My two recommendations are either find dowels the correct size and glue them in, and sand them flush, or get some wood filler (preferably stuff made with real wood) and fill them up well, using a nail to push it all the way in. Let it dry and then sand it flush.

if the holes are bigger than 1/4" I'd tend to want to go with the dowel approach.

  • I had thought of doing this with my dremel flex shaft, however I'm wondering if the end isn't a certain size where I can make a jig. I wonder if where the end of the bit he's holding, could possibly be fixed into a board and drill and fit a hole for the bit / shaft to be secured into, and then drill with that. I need it as perfectly parallel as possible is my only reservation about doing this – Korozjin May 28 '15 at 0:24
  • @Korozjin I've seen a few people with jigs to get better results. – bowlturner May 28 '15 at 0:45
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You could easily make a fixture that aligns the end of your Dremel's flex shaft to drill the precise holes. It could be as simple as a grooved guide block that you tape or clamp in place while you slide the flex shaft along the groove to drill the hole.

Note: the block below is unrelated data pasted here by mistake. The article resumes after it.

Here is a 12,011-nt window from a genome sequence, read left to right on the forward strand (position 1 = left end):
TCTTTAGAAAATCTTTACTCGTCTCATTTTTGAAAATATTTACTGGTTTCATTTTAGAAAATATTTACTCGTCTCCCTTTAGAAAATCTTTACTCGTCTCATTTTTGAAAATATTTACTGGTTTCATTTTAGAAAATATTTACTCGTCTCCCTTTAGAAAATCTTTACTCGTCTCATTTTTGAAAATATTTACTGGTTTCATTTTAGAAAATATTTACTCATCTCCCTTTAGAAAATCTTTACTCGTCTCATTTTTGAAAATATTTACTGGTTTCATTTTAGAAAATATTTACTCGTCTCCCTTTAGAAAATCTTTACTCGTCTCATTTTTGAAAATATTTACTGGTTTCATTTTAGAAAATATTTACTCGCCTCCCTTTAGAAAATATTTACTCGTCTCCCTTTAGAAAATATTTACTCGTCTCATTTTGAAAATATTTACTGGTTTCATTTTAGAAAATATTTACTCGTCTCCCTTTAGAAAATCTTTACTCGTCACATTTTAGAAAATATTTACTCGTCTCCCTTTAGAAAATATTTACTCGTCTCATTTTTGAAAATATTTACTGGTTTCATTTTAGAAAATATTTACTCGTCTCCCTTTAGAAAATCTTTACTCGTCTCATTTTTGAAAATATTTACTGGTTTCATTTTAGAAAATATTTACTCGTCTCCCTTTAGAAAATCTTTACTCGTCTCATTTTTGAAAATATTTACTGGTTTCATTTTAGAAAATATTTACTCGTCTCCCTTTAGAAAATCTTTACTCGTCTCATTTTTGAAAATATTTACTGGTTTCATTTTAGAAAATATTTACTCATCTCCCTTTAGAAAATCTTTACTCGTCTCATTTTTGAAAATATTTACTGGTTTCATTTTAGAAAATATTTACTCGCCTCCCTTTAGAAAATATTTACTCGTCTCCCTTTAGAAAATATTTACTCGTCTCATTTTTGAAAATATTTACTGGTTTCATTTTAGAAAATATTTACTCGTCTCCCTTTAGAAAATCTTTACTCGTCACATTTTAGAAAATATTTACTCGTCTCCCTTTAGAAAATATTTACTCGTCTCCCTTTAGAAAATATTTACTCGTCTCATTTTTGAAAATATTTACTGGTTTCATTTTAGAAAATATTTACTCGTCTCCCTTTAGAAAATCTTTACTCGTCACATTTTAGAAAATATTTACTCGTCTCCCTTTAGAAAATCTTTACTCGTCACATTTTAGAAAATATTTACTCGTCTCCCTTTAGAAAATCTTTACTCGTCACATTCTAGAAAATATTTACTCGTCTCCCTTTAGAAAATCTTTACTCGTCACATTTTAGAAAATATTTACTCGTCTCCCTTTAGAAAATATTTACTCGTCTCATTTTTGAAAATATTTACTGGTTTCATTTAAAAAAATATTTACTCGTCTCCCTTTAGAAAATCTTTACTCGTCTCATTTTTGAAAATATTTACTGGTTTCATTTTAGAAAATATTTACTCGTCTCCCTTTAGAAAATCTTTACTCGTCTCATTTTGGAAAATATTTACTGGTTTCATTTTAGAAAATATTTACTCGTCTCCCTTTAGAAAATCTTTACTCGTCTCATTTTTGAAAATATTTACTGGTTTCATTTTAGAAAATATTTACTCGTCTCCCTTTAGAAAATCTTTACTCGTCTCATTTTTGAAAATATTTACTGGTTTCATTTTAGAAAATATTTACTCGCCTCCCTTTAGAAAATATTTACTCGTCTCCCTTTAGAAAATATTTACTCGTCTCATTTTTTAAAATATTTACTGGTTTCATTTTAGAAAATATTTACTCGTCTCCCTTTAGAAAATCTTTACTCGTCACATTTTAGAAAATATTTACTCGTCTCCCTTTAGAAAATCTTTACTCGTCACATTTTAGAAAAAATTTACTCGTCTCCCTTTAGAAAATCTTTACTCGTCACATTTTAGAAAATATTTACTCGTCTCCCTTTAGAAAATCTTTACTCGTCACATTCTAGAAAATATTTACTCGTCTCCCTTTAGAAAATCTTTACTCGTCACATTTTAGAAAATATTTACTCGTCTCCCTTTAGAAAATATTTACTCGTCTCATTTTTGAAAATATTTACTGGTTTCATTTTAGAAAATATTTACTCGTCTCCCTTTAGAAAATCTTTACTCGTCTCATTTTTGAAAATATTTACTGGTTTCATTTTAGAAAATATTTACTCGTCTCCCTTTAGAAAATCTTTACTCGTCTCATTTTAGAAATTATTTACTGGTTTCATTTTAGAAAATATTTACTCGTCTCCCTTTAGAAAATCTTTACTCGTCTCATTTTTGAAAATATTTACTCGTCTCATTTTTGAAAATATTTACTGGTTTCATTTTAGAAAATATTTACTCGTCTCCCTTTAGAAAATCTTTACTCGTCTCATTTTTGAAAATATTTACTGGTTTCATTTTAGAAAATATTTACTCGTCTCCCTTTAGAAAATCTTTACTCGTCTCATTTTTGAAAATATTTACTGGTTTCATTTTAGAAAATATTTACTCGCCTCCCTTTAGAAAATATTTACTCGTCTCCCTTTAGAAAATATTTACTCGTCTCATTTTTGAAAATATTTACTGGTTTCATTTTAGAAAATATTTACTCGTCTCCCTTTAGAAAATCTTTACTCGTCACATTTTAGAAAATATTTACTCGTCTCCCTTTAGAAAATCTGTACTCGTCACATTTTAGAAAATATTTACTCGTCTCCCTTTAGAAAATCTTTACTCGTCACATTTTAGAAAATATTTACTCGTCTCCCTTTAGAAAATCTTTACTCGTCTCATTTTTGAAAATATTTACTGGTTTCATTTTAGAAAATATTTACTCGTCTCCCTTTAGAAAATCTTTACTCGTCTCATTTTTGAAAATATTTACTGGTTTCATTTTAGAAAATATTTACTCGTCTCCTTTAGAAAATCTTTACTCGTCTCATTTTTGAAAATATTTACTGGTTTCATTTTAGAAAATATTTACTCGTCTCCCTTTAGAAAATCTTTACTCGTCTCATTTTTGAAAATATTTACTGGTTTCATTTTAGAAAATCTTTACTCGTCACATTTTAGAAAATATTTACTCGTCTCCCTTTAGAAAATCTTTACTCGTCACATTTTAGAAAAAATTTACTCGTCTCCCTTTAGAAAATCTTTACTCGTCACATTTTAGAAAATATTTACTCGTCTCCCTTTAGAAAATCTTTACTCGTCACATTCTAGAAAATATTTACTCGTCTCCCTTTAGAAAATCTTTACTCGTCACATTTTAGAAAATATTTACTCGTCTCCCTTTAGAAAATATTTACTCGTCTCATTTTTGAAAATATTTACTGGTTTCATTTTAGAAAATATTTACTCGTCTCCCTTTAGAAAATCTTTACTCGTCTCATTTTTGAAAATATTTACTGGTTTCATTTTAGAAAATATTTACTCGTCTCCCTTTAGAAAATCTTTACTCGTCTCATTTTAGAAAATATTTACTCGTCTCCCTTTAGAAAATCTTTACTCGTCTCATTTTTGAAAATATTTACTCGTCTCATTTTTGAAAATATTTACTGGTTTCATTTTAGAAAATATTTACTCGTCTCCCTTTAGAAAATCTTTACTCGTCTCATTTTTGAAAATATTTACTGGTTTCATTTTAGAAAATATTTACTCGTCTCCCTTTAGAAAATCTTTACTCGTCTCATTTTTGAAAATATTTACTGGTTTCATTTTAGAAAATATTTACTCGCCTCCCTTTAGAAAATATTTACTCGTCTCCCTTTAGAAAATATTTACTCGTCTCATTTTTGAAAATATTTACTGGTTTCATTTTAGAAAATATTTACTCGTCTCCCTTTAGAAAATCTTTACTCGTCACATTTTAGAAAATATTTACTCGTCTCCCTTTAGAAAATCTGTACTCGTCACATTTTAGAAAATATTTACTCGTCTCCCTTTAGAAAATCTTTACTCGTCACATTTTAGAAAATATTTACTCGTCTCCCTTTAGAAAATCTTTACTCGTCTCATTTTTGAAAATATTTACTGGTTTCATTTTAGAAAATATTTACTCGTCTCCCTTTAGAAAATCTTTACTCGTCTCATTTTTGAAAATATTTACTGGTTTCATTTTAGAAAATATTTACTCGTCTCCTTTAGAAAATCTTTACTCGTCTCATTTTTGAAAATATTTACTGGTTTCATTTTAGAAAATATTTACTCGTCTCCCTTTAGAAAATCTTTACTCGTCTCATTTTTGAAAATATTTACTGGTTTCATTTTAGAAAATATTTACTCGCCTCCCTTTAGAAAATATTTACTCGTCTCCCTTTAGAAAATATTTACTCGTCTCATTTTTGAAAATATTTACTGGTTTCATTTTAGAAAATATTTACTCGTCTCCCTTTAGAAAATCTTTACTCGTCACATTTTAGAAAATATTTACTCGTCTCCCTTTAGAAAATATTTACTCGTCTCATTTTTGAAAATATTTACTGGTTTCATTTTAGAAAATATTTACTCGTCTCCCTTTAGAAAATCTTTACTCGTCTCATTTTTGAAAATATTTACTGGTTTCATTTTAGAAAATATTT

If all else fails, here are a few more possible solutions to consider (though I'm not sure if this would have an impact on the sound quality since you're talking about a musical instrument):

  1. Drill all the way through from the other side (from the left, in your picture--assuming that's possible), then plug the hole from that side using wood filler or a dowel.
  2. Cut off the part that will have the hole, drill the hole, then glue the part back on. (The cut would be a horizontal line in your diagram.)
  3. Similar to #2, cut off the very top part, use a router to carve out the channel (instead of drilling it), then glue the part back on.
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In the same vein as bowlturner's answer you could also use a off set drill adapter. Most of them are rather large for the work you are trying to do there are definitely some smaller ones out there.

Flat off-set drill adapter
(source: nexcesscdn.net)

Image from PanAmericanTool

By no means advocating a particular product but I included this specific one as it had the units dimensions. I was hoping that you could lay this flat but from the looks of your specs its just a little to high. You could easily hold this at a angle with a small board to help give you more precision. If you were lucky you might even be able to stand it on end at 90 degrees with a simple block as a guide.

A little googling shows other designs by different names like the "offset pancake type"